In July of this year, a group of over 40 new conscripts from Dagestan were severely beaten up in Altai Krai (www.infox.ru, July 8). The perpetrators of that crime were sentenced to various prison sentences, but the prosecution did not find that ethnicity was a factor in the incident (www.kavkaz-uzel.ru, November 19).
Prosecutors’ persistent attempts to conceal ethnic hatred as one of the main causes of hazing in the Russian army may indicate that the Russian authorities are afraid of sparking mass anti-Caucasian protests among the Russian population of the country. According to the Moscow Bureau for Human Rights, over 100 xenophobia-related attacks took place in the country in the period from January to July 2009 alone. Thirty-seven people were killed in the attacks, twenty of them in Moscow and Moscow Oblast (www.antirasizm.ru).
“There have always been incidents in the army involving conscripts from the North Caucasus, but only in those military units in which the commanders did not take proper prevention measures,” said the former commander of the Baltic fleet, Admiral Vladimir Valuev (www.kavkaz-uzel.ru, November 20).
However, there are significant new features of the present situation in the army compared to previous periods. During Prime Minister Vladimir Putin’s December 2008 annual televised radio phone-in, he was baffled by a question from Dagestan in which the questioner claimed that the Dagestanis had difficulties in signing up for the conscript service in the Russian military and even had to pay bribes to be drafted. Putin wondered: “Is the army paid-for now? Some people can hardly be lured into the army, when others ask [to be drafted to the military service], but are not accepted.” He promised to look into the matter.
Over the past two decades the Russian military has invariably faced a shortage of conscripts that can be drafted, despite cuts in the overall number of military personnel. This has been due to the sharply declining birthrates in the country and widespread shirking of military service by Russians. In Dagestan, however, with its high birthrate and high unemployment, the situation has dramatically changed recently, and working in the military in the capacity of a contract soldier has become an attractive prospect for many young people in the republic. According to Russian law, contract soldiers have an obligation to serve their military conscript tours of duty in order to qualify for contract military service. So Dagestanis have a clear incentive to get drafted as conscript soldiers in order to be able to find a military job afterwards (www.kavkaz-uzel.ru, December 4, 2008).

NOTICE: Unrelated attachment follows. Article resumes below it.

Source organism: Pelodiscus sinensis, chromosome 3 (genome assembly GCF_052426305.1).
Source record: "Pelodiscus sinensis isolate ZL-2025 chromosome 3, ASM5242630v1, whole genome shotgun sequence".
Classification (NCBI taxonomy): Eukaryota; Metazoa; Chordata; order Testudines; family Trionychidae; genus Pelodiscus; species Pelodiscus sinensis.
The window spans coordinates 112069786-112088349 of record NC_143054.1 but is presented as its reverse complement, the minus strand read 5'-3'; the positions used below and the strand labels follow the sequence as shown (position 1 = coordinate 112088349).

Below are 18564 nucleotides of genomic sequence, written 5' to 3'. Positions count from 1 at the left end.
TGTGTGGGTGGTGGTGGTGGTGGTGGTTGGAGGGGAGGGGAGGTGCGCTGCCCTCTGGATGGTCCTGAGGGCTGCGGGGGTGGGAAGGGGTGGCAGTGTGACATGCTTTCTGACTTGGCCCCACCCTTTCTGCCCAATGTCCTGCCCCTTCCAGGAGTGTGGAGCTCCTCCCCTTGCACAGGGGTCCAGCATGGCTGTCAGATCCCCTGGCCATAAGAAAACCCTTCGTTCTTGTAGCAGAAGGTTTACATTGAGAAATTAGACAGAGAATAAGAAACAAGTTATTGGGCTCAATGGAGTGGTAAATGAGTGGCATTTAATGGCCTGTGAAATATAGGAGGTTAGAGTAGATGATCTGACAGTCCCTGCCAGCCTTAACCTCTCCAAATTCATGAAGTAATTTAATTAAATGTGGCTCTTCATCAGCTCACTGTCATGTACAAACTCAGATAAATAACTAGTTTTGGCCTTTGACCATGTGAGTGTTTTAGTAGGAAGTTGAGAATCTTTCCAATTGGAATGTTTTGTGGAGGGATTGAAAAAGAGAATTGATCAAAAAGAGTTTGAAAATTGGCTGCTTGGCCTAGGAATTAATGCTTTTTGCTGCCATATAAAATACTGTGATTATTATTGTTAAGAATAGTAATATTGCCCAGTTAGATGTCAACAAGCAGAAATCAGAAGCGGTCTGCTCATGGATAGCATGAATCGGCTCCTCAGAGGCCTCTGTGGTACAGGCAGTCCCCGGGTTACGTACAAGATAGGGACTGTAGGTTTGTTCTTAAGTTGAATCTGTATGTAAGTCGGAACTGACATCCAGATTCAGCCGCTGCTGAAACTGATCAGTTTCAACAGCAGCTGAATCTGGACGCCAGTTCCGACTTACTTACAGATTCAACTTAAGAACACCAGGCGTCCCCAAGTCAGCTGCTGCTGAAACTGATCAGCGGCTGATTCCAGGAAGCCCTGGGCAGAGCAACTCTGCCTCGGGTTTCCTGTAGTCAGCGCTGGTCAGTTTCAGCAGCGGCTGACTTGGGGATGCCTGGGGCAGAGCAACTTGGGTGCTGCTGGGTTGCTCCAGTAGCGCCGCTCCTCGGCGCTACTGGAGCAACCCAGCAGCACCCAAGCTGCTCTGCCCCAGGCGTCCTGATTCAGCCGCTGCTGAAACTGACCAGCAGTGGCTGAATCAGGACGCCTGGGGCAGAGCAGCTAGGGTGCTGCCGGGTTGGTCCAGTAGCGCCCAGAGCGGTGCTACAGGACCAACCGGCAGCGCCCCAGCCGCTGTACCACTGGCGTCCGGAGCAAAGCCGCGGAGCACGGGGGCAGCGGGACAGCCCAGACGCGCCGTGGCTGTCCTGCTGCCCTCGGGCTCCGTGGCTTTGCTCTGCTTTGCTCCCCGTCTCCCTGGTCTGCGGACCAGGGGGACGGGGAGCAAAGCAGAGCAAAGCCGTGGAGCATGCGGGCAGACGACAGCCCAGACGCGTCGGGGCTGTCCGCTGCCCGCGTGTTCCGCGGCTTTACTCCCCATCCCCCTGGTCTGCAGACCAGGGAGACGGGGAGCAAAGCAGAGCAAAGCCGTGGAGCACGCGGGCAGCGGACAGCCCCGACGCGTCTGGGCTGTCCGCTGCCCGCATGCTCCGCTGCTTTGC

Declining ethnic Russian rates of conscript service and increasing Dagestani rates of conscript service has led to a relative increase of the Dagestani soldiers in the ranks of the Russian army, which contributes to the flaring up of existing tensions. This tension is acquiring a particularly disturbing hue for Moscow, given the persistent instability of the security situation in the North Caucasus.